Wednesday, November 12, 2014
An Alphabetical Life by Wendy Harris
An Alphabetical Life is Wendy Werris's memoir of how she started a career in books, first in a bookshop, then as a publisher's representative. I'm pretty sure this is also supposed to be about how it's like working in a male-dominated profession, and how she works to overcome various obstacles. Unfortunately, I never really connected with her, or felt that there was a larger story than whatever anecdote she was currently relating.
Even after reading the book, I'm not how being a woman publishing rep between then and now has changed. I don't see any clear changes, and it might as well be as chauvinistic as when Ms Werris first started out. And yes, her surviving that long is a really great thing, but it's really because she decided to conform, not because she made waves and changed the industry or something. So lesson here: if you're in a male-dominated world, act like what they expect, and they'll let you survive.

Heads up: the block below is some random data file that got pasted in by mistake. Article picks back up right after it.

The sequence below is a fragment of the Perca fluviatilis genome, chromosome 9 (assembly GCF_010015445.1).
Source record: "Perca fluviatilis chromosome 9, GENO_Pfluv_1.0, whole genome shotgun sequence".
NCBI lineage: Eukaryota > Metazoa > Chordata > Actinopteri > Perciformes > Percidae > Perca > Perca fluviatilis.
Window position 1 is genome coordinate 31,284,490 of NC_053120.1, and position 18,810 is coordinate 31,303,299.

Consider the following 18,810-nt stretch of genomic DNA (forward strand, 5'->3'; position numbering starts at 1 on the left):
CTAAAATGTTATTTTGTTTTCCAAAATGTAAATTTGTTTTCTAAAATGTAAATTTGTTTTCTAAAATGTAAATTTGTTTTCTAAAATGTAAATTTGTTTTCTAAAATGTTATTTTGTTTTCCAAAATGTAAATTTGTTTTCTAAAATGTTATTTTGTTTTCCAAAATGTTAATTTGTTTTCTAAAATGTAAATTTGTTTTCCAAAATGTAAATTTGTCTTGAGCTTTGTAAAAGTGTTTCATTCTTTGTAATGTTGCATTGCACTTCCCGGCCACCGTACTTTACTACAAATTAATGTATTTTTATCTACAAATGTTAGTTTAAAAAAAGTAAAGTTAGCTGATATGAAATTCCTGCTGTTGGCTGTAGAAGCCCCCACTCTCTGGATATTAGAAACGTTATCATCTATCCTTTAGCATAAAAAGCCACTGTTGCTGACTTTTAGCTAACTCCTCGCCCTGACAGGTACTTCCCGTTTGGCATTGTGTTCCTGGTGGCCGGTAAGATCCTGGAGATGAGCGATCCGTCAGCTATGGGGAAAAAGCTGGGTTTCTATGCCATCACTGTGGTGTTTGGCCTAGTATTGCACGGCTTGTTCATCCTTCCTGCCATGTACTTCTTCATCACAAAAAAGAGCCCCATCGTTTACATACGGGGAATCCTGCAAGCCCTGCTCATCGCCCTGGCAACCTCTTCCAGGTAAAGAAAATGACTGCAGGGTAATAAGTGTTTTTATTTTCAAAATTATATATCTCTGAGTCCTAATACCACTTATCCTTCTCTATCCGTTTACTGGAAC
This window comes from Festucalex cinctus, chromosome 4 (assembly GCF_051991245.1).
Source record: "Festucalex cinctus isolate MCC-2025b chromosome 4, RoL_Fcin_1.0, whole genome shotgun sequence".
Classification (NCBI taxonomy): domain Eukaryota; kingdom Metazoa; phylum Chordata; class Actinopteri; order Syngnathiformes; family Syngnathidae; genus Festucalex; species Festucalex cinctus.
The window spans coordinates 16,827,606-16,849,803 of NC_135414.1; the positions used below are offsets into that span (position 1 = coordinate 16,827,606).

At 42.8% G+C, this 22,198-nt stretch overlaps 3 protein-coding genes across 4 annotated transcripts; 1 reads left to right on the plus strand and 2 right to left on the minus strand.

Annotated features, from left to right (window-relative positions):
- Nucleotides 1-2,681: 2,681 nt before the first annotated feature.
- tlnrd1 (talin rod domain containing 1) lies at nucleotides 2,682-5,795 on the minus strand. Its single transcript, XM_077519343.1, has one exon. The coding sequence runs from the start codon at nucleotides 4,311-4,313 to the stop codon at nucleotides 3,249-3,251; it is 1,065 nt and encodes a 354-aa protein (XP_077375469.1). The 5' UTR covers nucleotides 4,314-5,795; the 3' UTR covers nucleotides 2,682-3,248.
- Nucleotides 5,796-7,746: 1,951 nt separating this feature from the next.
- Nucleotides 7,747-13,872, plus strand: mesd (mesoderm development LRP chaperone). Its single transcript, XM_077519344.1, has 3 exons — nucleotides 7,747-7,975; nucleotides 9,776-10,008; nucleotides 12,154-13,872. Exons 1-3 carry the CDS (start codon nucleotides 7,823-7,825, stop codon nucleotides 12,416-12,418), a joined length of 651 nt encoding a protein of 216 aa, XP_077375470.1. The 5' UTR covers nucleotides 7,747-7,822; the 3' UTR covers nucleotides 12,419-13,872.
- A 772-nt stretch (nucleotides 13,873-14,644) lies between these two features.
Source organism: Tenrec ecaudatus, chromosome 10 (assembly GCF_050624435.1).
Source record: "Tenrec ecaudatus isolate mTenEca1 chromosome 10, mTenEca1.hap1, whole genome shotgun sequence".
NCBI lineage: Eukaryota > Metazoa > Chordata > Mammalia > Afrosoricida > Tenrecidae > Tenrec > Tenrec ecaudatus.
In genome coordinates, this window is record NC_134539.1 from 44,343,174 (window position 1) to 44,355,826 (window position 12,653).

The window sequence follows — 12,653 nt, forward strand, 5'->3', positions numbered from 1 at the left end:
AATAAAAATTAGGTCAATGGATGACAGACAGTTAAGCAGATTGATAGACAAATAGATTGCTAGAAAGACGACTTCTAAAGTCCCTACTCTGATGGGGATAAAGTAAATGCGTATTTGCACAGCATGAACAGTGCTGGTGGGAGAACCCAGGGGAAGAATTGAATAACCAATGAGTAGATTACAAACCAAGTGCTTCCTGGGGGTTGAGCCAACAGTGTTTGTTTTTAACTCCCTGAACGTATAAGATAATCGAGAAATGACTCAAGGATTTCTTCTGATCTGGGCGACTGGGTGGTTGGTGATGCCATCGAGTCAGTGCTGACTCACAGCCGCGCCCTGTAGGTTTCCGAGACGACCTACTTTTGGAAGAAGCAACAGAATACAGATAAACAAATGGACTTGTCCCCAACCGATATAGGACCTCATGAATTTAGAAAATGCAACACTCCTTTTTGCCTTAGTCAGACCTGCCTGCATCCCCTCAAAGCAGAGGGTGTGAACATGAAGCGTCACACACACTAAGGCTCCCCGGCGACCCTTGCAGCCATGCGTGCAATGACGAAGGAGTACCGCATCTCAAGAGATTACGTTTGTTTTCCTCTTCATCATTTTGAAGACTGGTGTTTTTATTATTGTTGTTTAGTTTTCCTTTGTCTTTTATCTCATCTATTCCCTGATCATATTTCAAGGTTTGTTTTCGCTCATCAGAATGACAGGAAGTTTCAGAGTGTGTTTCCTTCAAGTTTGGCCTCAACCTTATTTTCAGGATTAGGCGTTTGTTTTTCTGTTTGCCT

Plus, Ms Werris comes across as very self-centered. She has siblings, but I didn't see any evidence of her living a life with them until she mentions things like having to borrow money from one of them. Well, actually, this is pretty admirable, if the siblings don't want to be in a book. But then again, she does blame her parents for her screwed up family dynamics (of which, she appears to play a central role), so it doesn't particularly seem as though she's censoring for the sake of her family. In fact, what made me think she was self-centered isn't the lack of family in her book, but the way she treats others and her job. She got fired quite a few times, and each time, I couldn't help but think that she deserved to get fired for acting like a child. And of course, she wanted to get fired at that time. Not very responsible, in my opinion.
The book wasn't all bad though. I have a feeling that if I had the same character as Ms. Werris, I would have enjoyed it very much. She's not a bad writer, because her account of her rape was well-written, and I really felt for her then. I thought she was very brave in the way she handled it.
So overall, the one part of the book that made me feel for the author wasn't related to books. I would say that as an account of a life with books, it doesn't work out.